How far can we go?
As he looks back on how the concept of supply chain software convergence has evolved over the last few years, Klappich says that it’s the shippers themselves who are championing it. “Customers recognize that they’ve gone as far as they can with the old software architecture,” he explains. “To answer these demands, some vendors have really started to push their applications in the direction of convergence.”
There are a few things that are keeping shippers from getting to a place where their warehousing, transportation, manufacturing, purchasing, finance, yard, and other supply chain systems truly converge onto a single platform. Cost is one challenge.
“These aren’t inexpensive, easy to switch-in and switch-out applications that we’re talking about here,” says Klappich. “It’s like having a two-story house with a foundation that sits on a plot of land in a specific way. To completely reconfigure that footprint is expensive and time-consuming.” The same holds true in the software space, where ripping out and replacing soft¬ware systems is cost prohibitive for the average shipper.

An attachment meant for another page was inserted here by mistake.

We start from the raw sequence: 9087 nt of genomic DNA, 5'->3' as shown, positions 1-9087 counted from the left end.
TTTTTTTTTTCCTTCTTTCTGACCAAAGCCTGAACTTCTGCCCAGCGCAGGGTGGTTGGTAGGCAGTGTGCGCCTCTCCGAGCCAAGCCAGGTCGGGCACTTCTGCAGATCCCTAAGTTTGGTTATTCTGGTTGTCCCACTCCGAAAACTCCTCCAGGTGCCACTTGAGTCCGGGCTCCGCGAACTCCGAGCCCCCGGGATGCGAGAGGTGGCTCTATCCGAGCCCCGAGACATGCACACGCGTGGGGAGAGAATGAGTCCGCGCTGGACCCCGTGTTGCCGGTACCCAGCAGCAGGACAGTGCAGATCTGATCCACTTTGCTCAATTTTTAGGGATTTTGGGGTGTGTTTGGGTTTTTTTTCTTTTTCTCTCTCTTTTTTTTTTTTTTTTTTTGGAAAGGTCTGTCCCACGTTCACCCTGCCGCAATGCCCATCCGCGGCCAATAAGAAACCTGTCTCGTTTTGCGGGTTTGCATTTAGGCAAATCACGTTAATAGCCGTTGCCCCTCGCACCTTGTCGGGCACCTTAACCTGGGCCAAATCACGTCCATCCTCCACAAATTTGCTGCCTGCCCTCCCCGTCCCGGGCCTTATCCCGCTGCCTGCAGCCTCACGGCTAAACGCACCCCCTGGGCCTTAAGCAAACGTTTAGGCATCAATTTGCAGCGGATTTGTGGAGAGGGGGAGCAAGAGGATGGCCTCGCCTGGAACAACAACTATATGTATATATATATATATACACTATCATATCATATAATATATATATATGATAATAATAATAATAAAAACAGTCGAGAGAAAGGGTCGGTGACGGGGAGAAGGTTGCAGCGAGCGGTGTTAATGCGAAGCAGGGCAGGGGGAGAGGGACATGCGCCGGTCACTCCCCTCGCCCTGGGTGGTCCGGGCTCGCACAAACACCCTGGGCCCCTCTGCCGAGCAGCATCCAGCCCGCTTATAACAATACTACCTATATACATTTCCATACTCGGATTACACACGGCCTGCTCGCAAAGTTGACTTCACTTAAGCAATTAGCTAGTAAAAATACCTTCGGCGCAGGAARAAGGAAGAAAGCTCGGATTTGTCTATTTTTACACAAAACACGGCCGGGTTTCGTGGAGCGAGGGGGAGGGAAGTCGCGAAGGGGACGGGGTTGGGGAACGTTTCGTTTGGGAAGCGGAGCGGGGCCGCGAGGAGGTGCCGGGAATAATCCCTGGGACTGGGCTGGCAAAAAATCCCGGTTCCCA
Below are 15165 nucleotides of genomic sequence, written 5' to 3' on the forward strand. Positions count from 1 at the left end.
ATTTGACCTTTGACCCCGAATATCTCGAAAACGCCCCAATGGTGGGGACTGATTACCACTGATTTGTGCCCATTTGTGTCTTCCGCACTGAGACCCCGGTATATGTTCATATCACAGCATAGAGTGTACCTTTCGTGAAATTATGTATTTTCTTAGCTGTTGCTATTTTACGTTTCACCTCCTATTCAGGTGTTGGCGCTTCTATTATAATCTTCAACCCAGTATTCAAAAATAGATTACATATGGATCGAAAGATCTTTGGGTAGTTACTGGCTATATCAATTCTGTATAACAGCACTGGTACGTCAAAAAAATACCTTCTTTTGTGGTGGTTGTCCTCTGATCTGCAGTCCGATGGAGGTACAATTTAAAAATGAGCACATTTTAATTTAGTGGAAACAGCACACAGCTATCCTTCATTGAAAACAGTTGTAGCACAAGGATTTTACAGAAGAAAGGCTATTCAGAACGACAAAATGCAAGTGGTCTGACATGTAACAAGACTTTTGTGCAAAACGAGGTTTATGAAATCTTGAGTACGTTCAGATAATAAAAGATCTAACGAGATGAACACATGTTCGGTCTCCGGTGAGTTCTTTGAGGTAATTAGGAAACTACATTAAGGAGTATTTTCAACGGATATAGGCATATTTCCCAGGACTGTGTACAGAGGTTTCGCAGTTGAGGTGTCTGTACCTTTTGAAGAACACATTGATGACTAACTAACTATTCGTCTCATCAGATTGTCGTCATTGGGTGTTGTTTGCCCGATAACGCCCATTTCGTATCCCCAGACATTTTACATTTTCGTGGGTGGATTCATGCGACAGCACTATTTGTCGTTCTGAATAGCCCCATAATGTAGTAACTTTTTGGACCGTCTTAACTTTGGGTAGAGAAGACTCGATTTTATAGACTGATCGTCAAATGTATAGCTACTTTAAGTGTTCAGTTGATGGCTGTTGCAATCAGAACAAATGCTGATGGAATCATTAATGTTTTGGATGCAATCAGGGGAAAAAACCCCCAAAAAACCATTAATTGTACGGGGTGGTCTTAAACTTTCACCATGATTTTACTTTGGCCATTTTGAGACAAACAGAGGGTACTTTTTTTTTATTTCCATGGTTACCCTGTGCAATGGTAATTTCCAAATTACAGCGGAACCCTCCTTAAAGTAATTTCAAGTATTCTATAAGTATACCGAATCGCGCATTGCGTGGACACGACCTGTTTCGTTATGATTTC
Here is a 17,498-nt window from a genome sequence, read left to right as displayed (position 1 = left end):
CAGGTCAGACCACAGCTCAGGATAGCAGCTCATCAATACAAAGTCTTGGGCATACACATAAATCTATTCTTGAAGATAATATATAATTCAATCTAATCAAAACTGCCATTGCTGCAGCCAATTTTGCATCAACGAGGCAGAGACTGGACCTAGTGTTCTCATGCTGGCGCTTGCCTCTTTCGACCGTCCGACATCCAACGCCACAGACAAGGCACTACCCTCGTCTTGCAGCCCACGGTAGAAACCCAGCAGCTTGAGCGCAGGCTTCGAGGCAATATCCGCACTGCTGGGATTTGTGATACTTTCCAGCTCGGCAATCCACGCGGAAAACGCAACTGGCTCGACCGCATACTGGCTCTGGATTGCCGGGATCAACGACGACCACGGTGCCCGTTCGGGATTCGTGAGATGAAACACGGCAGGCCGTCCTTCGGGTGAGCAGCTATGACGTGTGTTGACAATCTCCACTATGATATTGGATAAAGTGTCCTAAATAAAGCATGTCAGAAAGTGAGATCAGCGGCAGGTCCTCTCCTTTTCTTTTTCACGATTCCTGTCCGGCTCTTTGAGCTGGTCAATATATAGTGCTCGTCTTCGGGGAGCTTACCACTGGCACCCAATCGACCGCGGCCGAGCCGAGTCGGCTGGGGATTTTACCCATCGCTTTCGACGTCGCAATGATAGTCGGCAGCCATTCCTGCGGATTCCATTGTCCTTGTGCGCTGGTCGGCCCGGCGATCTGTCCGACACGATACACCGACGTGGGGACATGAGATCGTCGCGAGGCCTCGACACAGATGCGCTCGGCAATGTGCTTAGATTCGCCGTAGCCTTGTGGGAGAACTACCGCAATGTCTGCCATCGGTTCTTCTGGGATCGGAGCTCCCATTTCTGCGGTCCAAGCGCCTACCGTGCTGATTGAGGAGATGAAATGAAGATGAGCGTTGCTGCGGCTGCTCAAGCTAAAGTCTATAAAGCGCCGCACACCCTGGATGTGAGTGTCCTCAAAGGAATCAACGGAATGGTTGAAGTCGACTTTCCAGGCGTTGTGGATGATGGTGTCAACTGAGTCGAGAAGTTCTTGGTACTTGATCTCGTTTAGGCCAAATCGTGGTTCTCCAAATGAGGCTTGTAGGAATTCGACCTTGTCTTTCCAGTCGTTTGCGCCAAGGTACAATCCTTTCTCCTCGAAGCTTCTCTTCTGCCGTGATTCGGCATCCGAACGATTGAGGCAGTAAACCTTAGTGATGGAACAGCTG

“The company that has a 15-year legacy WMS in place probably doesn’t have the budget or resources to justify a rip-and-replace,” adds Klappich, who sees software convergence as a “Type A” company move—and one that’s less used by smaller, less technologically-aggressive shippers. “This level of convergence is still at the ‘aggressive adopter of technology’ stage. Companies that are on the forefront tend to get it, but convergence hasn’t gone main stream yet.”
About the AuthorBridget McCrea, Editor Bridget McCrea is a Contributing Editor for Logistics Management based in Clearwater, Fla. She has covered the transportation and supply chain space since 1996, and has covered all aspects of the industry for Logistics Management and Supply Chain Management Review. She can be reached at [email protected]